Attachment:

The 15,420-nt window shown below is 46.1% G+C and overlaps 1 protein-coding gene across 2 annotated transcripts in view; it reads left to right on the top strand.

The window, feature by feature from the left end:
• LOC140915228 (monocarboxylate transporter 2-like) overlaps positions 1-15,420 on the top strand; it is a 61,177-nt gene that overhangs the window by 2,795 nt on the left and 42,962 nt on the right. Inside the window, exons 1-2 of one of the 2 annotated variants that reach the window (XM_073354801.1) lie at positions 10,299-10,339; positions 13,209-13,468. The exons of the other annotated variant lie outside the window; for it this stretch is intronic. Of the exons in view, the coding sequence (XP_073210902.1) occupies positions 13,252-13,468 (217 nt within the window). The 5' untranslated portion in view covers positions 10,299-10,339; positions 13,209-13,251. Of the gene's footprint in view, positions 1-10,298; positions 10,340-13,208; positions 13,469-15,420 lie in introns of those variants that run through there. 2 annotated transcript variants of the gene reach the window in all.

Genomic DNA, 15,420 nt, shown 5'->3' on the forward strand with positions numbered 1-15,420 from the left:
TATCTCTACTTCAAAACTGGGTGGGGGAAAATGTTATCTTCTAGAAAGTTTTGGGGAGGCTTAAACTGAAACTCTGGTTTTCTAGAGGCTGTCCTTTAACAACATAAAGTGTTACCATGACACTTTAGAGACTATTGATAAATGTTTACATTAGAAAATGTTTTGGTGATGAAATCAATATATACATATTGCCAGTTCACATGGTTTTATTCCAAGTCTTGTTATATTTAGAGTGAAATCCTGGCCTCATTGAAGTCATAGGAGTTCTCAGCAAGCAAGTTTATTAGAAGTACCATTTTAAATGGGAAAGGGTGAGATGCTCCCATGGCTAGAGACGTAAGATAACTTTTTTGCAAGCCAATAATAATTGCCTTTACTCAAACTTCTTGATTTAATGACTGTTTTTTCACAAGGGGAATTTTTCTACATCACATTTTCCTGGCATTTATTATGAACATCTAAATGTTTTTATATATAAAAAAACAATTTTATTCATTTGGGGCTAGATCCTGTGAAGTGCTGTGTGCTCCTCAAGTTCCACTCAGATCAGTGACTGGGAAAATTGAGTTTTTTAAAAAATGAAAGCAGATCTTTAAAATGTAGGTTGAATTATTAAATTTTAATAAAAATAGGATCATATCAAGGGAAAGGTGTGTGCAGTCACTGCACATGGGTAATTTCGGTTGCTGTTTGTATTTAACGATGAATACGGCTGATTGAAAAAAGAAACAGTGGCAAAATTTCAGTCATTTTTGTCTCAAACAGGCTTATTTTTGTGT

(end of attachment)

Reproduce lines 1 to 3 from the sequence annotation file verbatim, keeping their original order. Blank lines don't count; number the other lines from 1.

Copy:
The 15,420-nt window shown below is 46.1% G+C and overlaps 1 protein-coding gene across 2 annotated transcripts in view; it reads left to right on the top strand.

The window, feature by feature from the left end:
• LOC140915228 (monocarboxylate transporter 2-like) overlaps positions 1-15,420 on the top strand; it is a 61,177-nt gene that overhangs the window by 2,795 nt on the left and 42,962 nt on the right. Inside the window, exons 1-2 of one of the 2 annotated variants that reach the window (XM_073354801.1) lie at positions 10,299-10,339; positions 13,209-13,468. The exons of the other annotated variant lie outside the window; for it this stretch is intronic. Of the exons in view, the coding sequence (XP_073210902.1) occupies positions 13,252-13,468 (217 nt within the window). The 5' untranslated portion in view covers positions 10,299-10,339; positions 13,209-13,251. Of the gene's footprint in view, positions 1-10,298; positions 10,340-13,208; positions 13,469-15,420 lie in introns of those variants that run through there. 2 annotated transcript variants of the gene reach the window in all.